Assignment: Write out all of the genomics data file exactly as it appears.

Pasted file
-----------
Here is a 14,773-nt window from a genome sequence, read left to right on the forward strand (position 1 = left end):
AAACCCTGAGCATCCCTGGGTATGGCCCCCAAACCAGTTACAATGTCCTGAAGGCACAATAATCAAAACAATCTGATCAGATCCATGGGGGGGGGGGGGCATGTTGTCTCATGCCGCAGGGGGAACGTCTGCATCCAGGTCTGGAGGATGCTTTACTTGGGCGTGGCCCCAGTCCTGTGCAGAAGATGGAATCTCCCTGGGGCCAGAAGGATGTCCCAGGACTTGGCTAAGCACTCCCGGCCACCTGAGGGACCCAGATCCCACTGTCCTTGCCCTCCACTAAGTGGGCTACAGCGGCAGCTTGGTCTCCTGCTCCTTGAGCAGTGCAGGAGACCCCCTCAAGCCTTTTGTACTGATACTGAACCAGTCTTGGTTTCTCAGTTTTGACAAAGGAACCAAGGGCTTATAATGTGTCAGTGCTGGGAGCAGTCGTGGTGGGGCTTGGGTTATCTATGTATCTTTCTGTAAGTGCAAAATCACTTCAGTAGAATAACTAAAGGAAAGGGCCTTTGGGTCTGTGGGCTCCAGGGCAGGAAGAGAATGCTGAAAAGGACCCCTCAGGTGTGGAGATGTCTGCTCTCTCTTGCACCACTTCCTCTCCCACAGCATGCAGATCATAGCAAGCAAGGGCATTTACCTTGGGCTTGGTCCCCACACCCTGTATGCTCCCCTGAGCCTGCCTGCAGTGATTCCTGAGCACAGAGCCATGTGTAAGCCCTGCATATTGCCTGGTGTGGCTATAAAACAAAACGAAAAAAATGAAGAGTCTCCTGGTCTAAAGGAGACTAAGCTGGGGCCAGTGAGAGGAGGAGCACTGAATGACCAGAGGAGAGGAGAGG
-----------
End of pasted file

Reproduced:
Here is a 14,773-nt window from a genome sequence, read left to right on the forward strand (position 1 = left end):
AAACCCTGAGCATCCCTGGGTATGGCCCCCAAACCAGTTACAATGTCCTGAAGGCACAATAATCAAAACAATCTGATCAGATCCATGGGGGGGGGGGGGCATGTTGTCTCATGCCGCAGGGGGAACGTCTGCATCCAGGTCTGGAGGATGCTTTACTTGGGCGTGGCCCCAGTCCTGTGCAGAAGATGGAATCTCCCTGGGGCCAGAAGGATGTCCCAGGACTTGGCTAAGCACTCCCGGCCACCTGAGGGACCCAGATCCCACTGTCCTTGCCCTCCACTAAGTGGGCTACAGCGGCAGCTTGGTCTCCTGCTCCTTGAGCAGTGCAGGAGACCCCCTCAAGCCTTTTGTACTGATACTGAACCAGTCTTGGTTTCTCAGTTTTGACAAAGGAACCAAGGGCTTATAATGTGTCAGTGCTGGGAGCAGTCGTGGTGGGGCTTGGGTTATCTATGTATCTTTCTGTAAGTGCAAAATCACTTCAGTAGAATAACTAAAGGAAAGGGCCTTTGGGTCTGTGGGCTCCAGGGCAGGAAGAGAATGCTGAAAAGGACCCCTCAGGTGTGGAGATGTCTGCTCTCTCTTGCACCACTTCCTCTCCCACAGCATGCAGATCATAGCAAGCAAGGGCATTTACCTTGGGCTTGGTCCCCACACCCTGTATGCTCCCCTGAGCCTGCCTGCAGTGATTCCTGAGCACAGAGCCATGTGTAAGCCCTGCATATTGCCTGGTGTGGCTATAAAACAAAACGAAAAAAATGAAGAGTCTCCTGGTCTAAAGGAGACTAAGCTGGGGCCAGTGAGAGGAGGAGCACTGAATGACCAGAGGAGAGGAGAGG